In Flight

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Clouds stretch out in white rows

for miles beside the plane, a whole

 

orchard of sky and milky gleaming.

I think of what you told me

 

about Missouri, of the wheat fields

and their swaying glow,

 

the girl you used to dream about

with blond hair and skinny knees

 

and too much faith in what

she couldn’t touch. I can never

 

explain the Great Lakes to people

who haven’t seen them.

 

The vastness. The exact shade of blue.

Even now, above Lake Michigan,

 

I can’t find the end of it, the shore

below me. I imagine seagulls

 

circling somewhere in the space

between cloud and water,

 

whole lives lived in descent

and in flight. Turbulence

 

on the plane, and I think

of my grandmother bent over

 

her third glass of cabernet, years

buried in the same quiet town.

 

You’ve never asked about my past.

The nights spent in unlit

 

basements, the boys who thought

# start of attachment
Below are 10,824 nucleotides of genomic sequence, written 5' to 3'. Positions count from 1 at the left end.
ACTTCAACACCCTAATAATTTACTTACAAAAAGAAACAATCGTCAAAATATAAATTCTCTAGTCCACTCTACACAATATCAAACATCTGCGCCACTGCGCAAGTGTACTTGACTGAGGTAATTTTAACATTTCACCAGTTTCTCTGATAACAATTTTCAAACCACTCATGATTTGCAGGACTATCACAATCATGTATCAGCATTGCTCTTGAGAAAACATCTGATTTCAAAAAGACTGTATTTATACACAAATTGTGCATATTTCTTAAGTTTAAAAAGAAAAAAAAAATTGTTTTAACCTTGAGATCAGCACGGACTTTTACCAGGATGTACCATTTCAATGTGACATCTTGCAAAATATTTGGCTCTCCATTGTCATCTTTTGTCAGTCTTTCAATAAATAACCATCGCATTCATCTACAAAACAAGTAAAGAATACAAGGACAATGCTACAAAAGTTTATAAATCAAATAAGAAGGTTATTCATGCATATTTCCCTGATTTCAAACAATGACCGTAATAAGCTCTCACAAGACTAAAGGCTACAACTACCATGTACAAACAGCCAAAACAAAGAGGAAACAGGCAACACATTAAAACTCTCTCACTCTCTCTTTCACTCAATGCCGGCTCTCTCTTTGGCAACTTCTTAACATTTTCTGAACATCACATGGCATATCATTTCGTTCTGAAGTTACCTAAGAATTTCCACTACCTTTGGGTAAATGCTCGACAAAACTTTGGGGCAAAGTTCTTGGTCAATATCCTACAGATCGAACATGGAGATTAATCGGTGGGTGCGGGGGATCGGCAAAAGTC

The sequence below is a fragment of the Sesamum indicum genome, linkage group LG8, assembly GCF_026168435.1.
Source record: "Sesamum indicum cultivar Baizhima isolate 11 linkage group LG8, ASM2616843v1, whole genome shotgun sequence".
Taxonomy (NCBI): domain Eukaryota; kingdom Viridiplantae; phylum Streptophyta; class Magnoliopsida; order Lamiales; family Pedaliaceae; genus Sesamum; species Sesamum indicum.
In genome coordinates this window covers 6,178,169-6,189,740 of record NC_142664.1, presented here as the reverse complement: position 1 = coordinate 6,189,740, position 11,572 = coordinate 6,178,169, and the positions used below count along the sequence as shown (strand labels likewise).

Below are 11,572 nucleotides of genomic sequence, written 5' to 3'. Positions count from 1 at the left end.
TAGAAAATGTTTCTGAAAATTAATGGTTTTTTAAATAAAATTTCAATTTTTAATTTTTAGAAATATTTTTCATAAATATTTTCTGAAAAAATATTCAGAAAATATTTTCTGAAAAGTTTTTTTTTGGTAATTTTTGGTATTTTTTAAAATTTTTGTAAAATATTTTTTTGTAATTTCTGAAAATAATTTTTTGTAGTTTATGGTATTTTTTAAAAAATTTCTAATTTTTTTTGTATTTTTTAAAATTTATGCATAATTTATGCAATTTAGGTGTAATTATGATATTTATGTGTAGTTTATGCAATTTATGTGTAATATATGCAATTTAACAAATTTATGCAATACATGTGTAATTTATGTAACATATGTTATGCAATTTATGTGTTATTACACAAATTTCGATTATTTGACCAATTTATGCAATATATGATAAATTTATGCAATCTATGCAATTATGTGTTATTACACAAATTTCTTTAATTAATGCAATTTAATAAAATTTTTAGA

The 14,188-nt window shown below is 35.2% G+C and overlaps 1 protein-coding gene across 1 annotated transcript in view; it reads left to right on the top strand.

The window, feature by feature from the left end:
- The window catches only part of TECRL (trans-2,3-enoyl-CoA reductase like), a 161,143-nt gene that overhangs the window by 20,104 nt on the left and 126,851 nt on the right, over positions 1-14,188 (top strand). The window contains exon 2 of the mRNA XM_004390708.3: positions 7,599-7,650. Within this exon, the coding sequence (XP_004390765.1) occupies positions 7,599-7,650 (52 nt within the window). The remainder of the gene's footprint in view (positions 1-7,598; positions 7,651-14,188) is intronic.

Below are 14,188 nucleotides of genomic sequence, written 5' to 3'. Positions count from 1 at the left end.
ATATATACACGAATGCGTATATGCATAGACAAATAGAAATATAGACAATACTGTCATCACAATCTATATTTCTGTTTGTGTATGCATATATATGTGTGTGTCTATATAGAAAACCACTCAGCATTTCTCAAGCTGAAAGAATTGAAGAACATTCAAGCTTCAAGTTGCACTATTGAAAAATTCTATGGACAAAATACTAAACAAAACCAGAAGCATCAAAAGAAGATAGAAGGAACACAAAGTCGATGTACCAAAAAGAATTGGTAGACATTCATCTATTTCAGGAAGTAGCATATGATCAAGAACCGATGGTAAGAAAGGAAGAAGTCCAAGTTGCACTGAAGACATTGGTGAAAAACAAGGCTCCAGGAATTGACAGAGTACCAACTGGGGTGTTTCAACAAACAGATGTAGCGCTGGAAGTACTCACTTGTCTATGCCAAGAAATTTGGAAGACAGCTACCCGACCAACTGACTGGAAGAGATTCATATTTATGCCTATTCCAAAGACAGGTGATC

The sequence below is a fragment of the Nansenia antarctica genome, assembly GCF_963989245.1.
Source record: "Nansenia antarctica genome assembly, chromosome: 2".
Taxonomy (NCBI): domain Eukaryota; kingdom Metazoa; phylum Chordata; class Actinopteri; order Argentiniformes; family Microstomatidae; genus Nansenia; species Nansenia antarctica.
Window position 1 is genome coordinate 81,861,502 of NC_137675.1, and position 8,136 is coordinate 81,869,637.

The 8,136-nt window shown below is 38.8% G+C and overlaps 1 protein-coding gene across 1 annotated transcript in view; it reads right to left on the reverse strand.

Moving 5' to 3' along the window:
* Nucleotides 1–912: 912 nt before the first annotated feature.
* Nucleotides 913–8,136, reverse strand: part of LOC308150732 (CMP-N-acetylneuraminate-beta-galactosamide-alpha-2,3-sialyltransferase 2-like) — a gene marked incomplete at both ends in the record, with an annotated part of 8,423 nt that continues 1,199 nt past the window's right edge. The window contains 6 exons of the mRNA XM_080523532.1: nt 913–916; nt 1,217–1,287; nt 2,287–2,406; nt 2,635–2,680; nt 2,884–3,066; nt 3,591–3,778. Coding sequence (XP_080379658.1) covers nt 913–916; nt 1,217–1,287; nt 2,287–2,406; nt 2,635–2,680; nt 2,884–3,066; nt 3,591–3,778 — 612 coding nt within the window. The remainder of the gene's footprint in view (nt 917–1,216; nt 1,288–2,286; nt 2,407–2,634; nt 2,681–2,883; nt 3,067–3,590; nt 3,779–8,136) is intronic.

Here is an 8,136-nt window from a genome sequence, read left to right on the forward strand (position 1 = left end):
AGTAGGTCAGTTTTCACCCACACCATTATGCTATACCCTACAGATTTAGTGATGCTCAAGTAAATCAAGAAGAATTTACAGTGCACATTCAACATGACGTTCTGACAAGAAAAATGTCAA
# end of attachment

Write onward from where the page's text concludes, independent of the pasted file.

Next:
their bodies were gifts to be unwrapped,

 

stories I am happy not to tell you.

The plane bends in toward Chicago,

 

and I am trying not to grip

the arms of my seat too tightly,

 

trying not to show that I’m afraid

of losing the sky

 

I’ve grown used to having

beneath me.


Photo by Lynn D. Rosentrater

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About Author

Michelle Reed is a Michigan native working as a freelance writer and editor in Chicago. Her poetry has appeared or is forthcoming in Split Lip Magazine, Watershed Review, Lunch Ticket, and The Smoking Poet, among others. She has an MA in English from Bucknell University.

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